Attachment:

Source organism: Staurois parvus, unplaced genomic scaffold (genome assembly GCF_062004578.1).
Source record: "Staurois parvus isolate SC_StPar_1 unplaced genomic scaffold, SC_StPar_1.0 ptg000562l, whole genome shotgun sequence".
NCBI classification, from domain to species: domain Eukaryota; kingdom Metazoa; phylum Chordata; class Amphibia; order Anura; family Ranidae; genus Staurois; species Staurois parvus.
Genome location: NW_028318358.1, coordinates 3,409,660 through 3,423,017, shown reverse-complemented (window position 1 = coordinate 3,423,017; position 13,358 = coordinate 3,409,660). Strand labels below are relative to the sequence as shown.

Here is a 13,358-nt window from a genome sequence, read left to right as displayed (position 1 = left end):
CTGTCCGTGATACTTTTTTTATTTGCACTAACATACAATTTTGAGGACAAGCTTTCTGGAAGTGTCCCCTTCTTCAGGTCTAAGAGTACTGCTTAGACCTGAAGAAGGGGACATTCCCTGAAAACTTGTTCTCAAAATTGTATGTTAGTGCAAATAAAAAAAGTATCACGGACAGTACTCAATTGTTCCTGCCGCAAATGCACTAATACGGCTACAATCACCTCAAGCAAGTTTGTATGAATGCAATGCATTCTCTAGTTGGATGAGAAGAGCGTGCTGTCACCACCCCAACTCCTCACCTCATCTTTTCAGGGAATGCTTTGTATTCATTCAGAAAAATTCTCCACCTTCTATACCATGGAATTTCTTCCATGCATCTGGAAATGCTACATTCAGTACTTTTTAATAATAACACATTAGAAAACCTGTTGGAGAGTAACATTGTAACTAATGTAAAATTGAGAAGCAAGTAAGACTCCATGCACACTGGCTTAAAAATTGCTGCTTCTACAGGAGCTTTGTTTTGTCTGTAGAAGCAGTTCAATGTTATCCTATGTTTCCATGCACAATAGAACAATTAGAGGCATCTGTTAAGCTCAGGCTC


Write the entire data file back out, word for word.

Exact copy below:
Source organism: Staurois parvus, unplaced genomic scaffold (genome assembly GCF_062004578.1).
Source record: "Staurois parvus isolate SC_StPar_1 unplaced genomic scaffold, SC_StPar_1.0 ptg000562l, whole genome shotgun sequence".
NCBI classification, from domain to species: domain Eukaryota; kingdom Metazoa; phylum Chordata; class Amphibia; order Anura; family Ranidae; genus Staurois; species Staurois parvus.
Genome location: NW_028318358.1, coordinates 3,409,660 through 3,423,017, shown reverse-complemented (window position 1 = coordinate 3,423,017; position 13,358 = coordinate 3,409,660). Strand labels below are relative to the sequence as shown.

Here is a 13,358-nt window from a genome sequence, read left to right as displayed (position 1 = left end):
CTGTCCGTGATACTTTTTTTATTTGCACTAACATACAATTTTGAGGACAAGCTTTCTGGAAGTGTCCCCTTCTTCAGGTCTAAGAGTACTGCTTAGACCTGAAGAAGGGGACATTCCCTGAAAACTTGTTCTCAAAATTGTATGTTAGTGCAAATAAAAAAAGTATCACGGACAGTACTCAATTGTTCCTGCCGCAAATGCACTAATACGGCTACAATCACCTCAAGCAAGTTTGTATGAATGCAATGCATTCTCTAGTTGGATGAGAAGAGCGTGCTGTCACCACCCCAACTCCTCACCTCATCTTTTCAGGGAATGCTTTGTATTCATTCAGAAAAATTCTCCACCTTCTATACCATGGAATTTCTTCCATGCATCTGGAAATGCTACATTCAGTACTTTTTAATAATAACACATTAGAAAACCTGTTGGAGAGTAACATTGTAACTAATGTAAAATTGAGAAGCAAGTAAGACTCCATGCACACTGGCTTAAAAATTGCTGCTTCTACAGGAGCTTTGTTTTGTCTGTAGAAGCAGTTCAATGTTATCCTATGTTTCCATGCACAATAGAACAATTAGAGGCATCTGTTAAGCTCAGGCTC